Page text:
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Protestants Abroad:
How Missionaries Tried to Change the World but Changed America
David A. Hollinger

Hardcover | October 2017 | $35.00 | £27.95 | ISBN: 9780691158433
392 pp. | 6 x 9 1/4 | 32 halftones.
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eBook | ISBN: 9781400888795 |
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Endorsements

They sought to transform the world, and ended up transforming twentieth-century America

Between the 1890s and the Vietnam era, tens of thousands of American Protestant missionaries were stationed throughout the non-European world. They expected to change the peoples they encountered abroad, but those foreign peoples ended up changing the missionaries. Missionary experience made many of these Americans critical of racism, imperialism, and religious orthodoxy. When they returned home, the missionaries and their children liberalized their own society. Protestants Abroad reveals the untold story of how these missionary-connected individuals left their enduring mark on American public life as writers, diplomats, academics, church officials, publishers, foundation executives, and social activists.

David Hollinger provides riveting portraits of such figures as Pearl Buck, John Hersey, and Life and Time publisher Henry Luce, former “mish kids” who strove through literature and journalism to convince white Americans of the humanity of other peoples. Hollinger describes how the U.S. government’s need for people with language skills and direct experience in Asian societies catapulted dozens of missionary-connected individuals into prominent roles in intelligence and diplomacy. He also shows how Edwin Reischauer and other scholars with missionary backgrounds led the growth of Foreign Area Studies in universities during the Cold War. Hollinger shows how the missionary contingent advocated multiculturalism at home and anticolonialism abroad, pushed their churches in ecumenical and social-activist directions, and joined with cosmopolitan Jewish intellectuals to challenge traditional Protestant cultural hegemony and promote a pluralist vision of American life. Missionary cosmopolitans were the Anglo-Protestant counterparts of the New York Jewish intelligentsia of the same era.

Protestants Abroad sheds new light on how missionary-connected American Protestants played a crucial role in the development of modern American liberalism, and helped Americans reimagine their nation as a global citizen.

David A. Hollinger is the Preston Hotchkis Professor of American History Emeritus at the University of California, Berkeley. His books include After Cloven Tongues of Fire: Protestant Liberalism in Modern American History and Science, Jews, and Secular Culture: Studies in Mid-Twentieth-Century American Intellectual History (both Princeton).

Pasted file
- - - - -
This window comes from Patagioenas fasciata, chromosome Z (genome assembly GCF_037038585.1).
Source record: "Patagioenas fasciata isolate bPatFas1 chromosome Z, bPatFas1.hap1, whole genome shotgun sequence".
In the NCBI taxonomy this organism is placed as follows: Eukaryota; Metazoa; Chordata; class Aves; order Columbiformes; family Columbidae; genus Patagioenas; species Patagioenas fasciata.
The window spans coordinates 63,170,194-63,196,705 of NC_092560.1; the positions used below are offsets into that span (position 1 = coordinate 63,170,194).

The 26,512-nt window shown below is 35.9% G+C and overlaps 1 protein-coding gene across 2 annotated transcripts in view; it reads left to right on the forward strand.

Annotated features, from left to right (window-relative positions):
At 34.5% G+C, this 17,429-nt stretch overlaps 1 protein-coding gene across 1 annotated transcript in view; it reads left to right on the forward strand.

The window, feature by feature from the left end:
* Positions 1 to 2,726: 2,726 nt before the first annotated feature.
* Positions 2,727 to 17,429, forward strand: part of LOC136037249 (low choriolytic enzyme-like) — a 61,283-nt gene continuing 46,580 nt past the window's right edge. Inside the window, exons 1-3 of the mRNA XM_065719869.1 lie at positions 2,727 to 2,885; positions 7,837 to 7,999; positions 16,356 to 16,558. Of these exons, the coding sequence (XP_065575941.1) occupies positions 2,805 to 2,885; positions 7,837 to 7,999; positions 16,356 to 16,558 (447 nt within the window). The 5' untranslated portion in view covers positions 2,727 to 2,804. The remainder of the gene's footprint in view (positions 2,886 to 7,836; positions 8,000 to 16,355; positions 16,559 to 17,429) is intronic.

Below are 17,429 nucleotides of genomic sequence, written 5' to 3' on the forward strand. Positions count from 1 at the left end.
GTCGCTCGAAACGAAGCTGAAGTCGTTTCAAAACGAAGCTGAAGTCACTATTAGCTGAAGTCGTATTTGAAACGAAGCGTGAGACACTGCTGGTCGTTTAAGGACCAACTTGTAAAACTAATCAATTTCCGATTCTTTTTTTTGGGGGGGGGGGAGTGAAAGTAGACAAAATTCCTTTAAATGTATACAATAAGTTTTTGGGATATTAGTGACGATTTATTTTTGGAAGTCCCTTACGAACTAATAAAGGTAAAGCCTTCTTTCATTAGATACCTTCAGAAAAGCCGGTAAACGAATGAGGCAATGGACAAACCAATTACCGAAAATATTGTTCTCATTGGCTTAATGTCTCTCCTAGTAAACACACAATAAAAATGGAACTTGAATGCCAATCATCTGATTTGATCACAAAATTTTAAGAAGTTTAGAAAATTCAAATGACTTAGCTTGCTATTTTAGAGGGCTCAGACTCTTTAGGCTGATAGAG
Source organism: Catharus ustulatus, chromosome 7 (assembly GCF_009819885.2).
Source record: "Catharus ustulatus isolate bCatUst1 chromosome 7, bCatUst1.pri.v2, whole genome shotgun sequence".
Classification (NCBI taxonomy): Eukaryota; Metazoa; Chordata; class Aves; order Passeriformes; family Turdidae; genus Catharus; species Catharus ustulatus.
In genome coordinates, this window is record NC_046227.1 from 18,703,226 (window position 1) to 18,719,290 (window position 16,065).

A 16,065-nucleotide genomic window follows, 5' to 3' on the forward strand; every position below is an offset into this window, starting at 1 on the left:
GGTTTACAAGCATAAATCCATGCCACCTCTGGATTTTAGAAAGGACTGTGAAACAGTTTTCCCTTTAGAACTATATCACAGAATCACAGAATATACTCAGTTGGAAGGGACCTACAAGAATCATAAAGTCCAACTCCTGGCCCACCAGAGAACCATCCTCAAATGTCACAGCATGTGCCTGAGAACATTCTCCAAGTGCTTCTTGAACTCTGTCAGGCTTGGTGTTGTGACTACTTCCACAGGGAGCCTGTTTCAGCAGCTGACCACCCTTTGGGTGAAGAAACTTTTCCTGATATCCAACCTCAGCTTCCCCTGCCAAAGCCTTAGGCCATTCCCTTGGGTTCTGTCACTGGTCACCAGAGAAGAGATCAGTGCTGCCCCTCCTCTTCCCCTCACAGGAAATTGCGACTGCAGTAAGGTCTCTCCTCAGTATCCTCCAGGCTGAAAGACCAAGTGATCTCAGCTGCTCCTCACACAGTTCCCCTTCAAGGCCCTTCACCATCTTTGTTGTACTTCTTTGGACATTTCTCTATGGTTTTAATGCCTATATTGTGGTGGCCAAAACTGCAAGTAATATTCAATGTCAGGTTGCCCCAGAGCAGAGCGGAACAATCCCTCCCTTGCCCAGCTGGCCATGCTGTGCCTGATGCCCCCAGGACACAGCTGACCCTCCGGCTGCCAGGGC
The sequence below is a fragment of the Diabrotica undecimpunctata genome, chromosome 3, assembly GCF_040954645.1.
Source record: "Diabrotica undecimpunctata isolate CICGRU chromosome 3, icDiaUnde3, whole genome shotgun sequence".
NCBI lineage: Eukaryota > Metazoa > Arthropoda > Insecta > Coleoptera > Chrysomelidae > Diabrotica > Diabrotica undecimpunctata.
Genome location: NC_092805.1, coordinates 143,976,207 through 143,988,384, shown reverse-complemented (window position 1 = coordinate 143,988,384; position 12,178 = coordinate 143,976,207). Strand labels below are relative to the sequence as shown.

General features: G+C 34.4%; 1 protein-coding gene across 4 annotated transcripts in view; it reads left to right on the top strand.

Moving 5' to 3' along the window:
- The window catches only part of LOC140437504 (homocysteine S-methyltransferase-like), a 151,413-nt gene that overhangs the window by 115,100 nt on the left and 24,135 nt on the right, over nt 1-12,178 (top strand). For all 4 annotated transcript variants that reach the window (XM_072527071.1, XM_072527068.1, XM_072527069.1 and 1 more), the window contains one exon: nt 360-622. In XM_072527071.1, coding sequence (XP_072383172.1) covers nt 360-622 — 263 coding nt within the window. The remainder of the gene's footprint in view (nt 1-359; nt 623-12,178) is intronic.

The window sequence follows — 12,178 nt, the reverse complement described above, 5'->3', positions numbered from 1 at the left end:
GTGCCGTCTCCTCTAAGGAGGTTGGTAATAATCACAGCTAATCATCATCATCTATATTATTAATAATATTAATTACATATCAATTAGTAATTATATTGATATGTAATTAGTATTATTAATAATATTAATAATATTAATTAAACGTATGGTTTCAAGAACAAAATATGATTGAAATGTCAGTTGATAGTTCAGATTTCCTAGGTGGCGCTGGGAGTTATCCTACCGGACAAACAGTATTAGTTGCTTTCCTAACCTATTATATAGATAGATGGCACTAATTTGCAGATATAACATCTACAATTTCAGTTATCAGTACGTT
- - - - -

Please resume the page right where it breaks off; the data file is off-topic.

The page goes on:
Endorsements:

"Rich with illuminating portraits of persons and ideas, this analytically pointed and historically nuanced book provides a riveting look at the complex missionary project to build a global human community. Hollinger explores how this multidimensional endeavor grappled with human difference and vexing political conflicts abroad and at home, and illuminates how its principals navigated the boundaries between ‘us’ and ‘them,’ the spiritual and the secular, the universal and the particular."--Ira Katznelson, author of Fear Itself: The New Deal and the Origins of Our Time

"Protestants Abroad is one of those rare books that slices American society in a way that hardly anyone--certainly no one of Hollinger’s intellectual breadth--has thought to cut the cake before. He convincingly shows how the descendants of overseas missionaries have been influential far out of proportion to their numbers, and have possessed a deeper understanding than most Americans of other peoples and cultures."--Adam Hochschild, author of Spain in Our Hearts: Americans in the Spanish Civil War, 1936--1939

"Hollinger tells an astonishing, counterintuitive story of how American Protestant missionaries went abroad armed with a radical egalitarian ideology and eventually came home to spread the gospel of multiculturalism, racial equality, and human rights. With verve and passion, he shines a brilliant light on their long-overlooked influence, showing how they transformed American society in ways we have not fully realized."--Kai Bird, coauthor of the Pulitzer Prize-winning American Prometheus: The Triumph and Tragedy of J. Robert Oppenheimer

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File created: 7/11/2017

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